The Center for Persons with Disabilities at Utah State University

CAC Corner: April is Fair Housing Month

April 22, 2014 by Sue Reeves

By Adina Zahradnikova, Disability Law Center

Image of two people shaking hands.

Discrimination in housing has become much more subtle, the author says, often happening with “a smile and a handshake.”

The Fair Housing Act (FHA) prohibits discrimination in the sale or rental of housing against people because of their race, color, sex, religion, national origin, family status and disability.  Utah law also prohibits discrimination based on source of income. Simply put, discrimination is treating people differently based on their protected class status.  A landlord cannot do things like charge more money or refuse to rent to someone because they belong to a protected class. People with disabilities can also ask for a reasonable modification and/or a reasonable accommodation if it will help them use and enjoy their dwelling.

Since the passage of the FHA, discrimination has become much more subtle.  It usually happens with “a smile and a handshake.”  Most of the time in housing transactions, a person experiencing discrimination has no idea that he or she is being discriminated against.  One of the only ways to uncover housing discrimination is through testing.

In 2012, the DLC and the Utah Antidiscrimination and Labor Division collaborated on a pilot enforcement project to investigate and test for claims of housing discrimination. The project investigated and tested for claims of housing discrimination against each protected class; however, due to limited resources only complaints related to disabilities were pursued.

Fair housing testing is much like “secret shopper,” but with apartments and landlords.  For example, a test for discrimination based on disability would involve sending both a person with a disability and a person without a disability to the same apartment building to ask about an apartment.  The profiles of the two testers are the identical except for disability status, so that if there is a difference in how they are treated, it can be traced back to that protected class.  Test reports are compared to determine if discrimination has occurred.  Testing can also be performed over the telephone, with testers calling apartment managers to inquire about available units.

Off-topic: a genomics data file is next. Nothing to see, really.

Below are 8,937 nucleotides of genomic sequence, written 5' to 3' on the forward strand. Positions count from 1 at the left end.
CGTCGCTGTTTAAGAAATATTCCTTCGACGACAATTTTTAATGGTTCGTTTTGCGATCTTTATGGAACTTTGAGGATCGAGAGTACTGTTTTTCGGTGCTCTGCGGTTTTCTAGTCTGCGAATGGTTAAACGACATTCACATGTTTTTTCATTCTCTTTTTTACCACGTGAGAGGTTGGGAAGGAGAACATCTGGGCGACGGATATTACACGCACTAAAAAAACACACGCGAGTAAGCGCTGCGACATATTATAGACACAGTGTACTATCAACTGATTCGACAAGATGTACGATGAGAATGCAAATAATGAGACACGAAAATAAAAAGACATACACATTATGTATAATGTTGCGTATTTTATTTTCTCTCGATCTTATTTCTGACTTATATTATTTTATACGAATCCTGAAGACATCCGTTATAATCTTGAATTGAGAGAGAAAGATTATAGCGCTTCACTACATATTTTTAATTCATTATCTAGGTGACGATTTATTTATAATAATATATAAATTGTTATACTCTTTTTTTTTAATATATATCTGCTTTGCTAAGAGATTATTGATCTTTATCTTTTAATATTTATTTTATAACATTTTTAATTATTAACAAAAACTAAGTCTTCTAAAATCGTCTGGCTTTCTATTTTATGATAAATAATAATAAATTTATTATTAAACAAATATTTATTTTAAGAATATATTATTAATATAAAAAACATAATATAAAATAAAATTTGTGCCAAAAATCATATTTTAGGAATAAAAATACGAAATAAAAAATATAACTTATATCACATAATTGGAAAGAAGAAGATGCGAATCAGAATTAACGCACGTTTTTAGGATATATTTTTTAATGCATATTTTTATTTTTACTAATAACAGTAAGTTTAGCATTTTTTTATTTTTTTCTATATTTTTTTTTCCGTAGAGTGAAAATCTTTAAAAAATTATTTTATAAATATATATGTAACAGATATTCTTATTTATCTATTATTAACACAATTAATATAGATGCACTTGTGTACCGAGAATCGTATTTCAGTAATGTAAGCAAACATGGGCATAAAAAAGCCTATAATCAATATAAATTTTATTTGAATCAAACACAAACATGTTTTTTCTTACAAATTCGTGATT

The pilot program found that approximately half of testers posing with a disability experienced housing discrimination.  Over the past year and a half, the DLC conducted a total of 137 tests on apartment buildings or complexes.   Of the sites which were monitored for disability status, 35% showed no signs of discrimination, 14% were inconclusive, and about 51% showed some signs of discrimination.  The most common types of discrimination seen in disability related testing were  testers who requested an accommodation for a disability were denied the request or else told they had to pay additional fees.

In the Fall of 2013, the Disability Law Center (DLC) was awarded a three-year grant from the United States Department of Housing and Urban Development (HUD) to fight housing discrimination in Utah. This new three-year $700,000 award will enable the DLC to fully represent all protected classes. The DLC will recruit more testers, increase the number of tests performed, file complaints or litigation when necessary, and take the program statewide. The DLC will also expand its education, outreach, and self-advocacy training efforts. The DLC will continue to work with its community partners to address systemic issues, such as programs or policies which discriminate against select groups.  This will mark the first time the state of Utah will have a private program dedicated to the enforcement of fair housing laws.

Open House planned at CPD

April 18, 2014 by Sue Reeves

Image of CPD signThe Center for Persons with Disabilities will host a Donor Appreciation Event from 5:30 to 7:30 p.m. Thursday, April 24.

“It’s important to give our supporters an opportunity to interact with the programs they’ve been supporting and an opportunity to support other programs they might not be aware of,” said Shane Johnson, associate director of development for the CPD.

There will be no set program for the event, Johnson said, adding that the flexible format allows people to come and go as their schedules permit. Hors d’oeuvres will be served, and guests will be free to view multimedia slide shows in Room 153 or wander the halls of the CPD, where additional program information will be displayed.


GOALS offers ‘cheat sheets’ to content creators

April 16, 2014 by Sue Reeves

GOALS logoAs web-based instruction becomes more commonplace, institutions of higher learning are being pressured to ensure their content is accessible to people with disabilities. For some content creators, it’s like being asked to work in a foreign language.

Fortunately for them, a decade-long project at Utah State University’s Center for Persons with Disabilities gives them what they need to know in a one-page, easy-to-understand format.

Gaining Online Accessible Learning through Self-Study, or GOALS, offers ‘just in time’ cheat sheets that provide what users need to know in just one page.

“They’re very popular,” said Jon Whiting, an instructional developer at the CPD. “The feedback has been very positive. A lot of institutions are linking to them.”